D.C. university to install community solar project with microgrid backup
A solar + storage microgrid is being installed at Gallaudet University, an institution of higher education for deaf and hard of hearing students, in Washington, DC
A 2.5-MW solar portfolio will be installed on campus rooftops and parking garages, along with a 1.2-MW/2.5-MWh Tesla Megapack lithium-ion energy storage system and a 4.5-MW combined cooling, heat and power system. The entire project is expected to go online by Fall 2023.
“After several years of careful planning, we are excited that this transformational project is becoming a reality,” said Gallaudet University President Roberta J. Cordano. “The microgrid will help Gallaudet meet the energy challenges of the 21st century. Gallaudet has been an anchor in the District for 158 years, and we are proud to be building an energy system that will benefit the community.”
Scale Microgrid Solutions will design, build and operate this project with various collaborators, including Urban Ingenuity, Schneider Electric, Mitsubishi, CHA Consulting and New Columbia Solar.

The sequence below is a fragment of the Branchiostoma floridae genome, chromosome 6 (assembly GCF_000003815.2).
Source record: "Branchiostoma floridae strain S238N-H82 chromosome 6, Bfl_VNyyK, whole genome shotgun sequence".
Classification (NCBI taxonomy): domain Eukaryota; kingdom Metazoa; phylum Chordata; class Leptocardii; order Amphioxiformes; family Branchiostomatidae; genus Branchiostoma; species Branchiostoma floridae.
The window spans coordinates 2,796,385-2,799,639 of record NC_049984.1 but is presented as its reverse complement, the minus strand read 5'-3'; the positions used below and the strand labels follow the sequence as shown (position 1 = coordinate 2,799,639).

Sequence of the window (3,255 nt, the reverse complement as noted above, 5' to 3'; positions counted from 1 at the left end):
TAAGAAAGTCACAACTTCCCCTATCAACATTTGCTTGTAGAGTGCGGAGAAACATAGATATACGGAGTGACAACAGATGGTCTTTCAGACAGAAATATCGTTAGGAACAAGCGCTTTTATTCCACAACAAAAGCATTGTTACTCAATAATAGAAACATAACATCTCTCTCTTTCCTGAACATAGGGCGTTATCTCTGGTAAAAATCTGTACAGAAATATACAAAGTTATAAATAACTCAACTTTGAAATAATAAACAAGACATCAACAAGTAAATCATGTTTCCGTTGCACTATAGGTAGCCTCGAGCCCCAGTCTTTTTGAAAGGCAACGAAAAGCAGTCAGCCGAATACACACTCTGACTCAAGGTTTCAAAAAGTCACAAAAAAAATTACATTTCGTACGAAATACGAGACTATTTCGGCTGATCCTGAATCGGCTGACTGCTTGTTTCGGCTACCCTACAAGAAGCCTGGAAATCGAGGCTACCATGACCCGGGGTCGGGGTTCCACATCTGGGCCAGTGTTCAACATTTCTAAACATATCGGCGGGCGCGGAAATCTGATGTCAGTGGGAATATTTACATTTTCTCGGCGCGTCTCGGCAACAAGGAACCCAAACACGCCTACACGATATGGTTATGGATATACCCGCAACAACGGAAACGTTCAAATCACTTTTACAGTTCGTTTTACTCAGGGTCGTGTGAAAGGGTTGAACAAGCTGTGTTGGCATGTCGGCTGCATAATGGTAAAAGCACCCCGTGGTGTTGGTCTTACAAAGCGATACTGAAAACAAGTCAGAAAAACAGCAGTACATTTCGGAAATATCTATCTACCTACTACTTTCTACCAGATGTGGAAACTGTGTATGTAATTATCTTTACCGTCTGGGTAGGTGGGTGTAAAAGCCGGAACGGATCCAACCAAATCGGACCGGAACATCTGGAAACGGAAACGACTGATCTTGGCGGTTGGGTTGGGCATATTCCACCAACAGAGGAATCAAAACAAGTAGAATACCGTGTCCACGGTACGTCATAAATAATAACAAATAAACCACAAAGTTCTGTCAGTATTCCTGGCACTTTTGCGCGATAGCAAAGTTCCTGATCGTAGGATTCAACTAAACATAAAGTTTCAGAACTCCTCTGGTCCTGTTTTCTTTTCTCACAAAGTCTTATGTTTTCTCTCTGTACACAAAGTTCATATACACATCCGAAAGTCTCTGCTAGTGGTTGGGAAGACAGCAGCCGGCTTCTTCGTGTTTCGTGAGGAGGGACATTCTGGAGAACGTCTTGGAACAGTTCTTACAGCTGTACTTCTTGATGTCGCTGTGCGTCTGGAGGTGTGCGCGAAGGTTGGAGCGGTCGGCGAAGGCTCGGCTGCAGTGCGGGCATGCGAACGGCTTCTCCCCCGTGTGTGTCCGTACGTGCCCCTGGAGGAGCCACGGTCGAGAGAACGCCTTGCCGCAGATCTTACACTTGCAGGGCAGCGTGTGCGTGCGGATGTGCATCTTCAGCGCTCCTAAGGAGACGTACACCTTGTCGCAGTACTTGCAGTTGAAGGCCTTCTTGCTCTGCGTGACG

“We are thrilled to partner with Gallaudet University on a truly breakthrough system that not only will deliver valuable resiliency benefits for the university but also provide the surrounding community with access to cleaner energy,” said Ryan Goodman, Chief Executive Officer of Scale Microgrid Solutions.
The microgrid should provide nearly all of the university’s electricity needs in a grid outage, and the solar portion will be set up as a community solar array, open to DC residents and small businesses for subscription.
The project’s participation in the DC community solar program is made possible through extensive collaboration with Potomac Electric Power Company (PEPCO). Typically, on-site community solar projects connect to the grid directly, skipping the home or building’s power infrastructure entirely. However, in this case, the electricity production from the solar panels distributed across Gallaudet’s campus is being tracked and allocated for community solar credits, despite being connected to the university’s own electrical infrastructure. This virtual front of the meter approach lets Scale Microgrid Solutions develop the project without the need for extensive cabling costs that would be required to aggregate these many distributed solar systems and connect them directly to PEPCO’s grid. Instead, they simply connect to the nearest power panel and PEPCO tracks the output through sensors and software.
News item from Scale Microgrid Solutions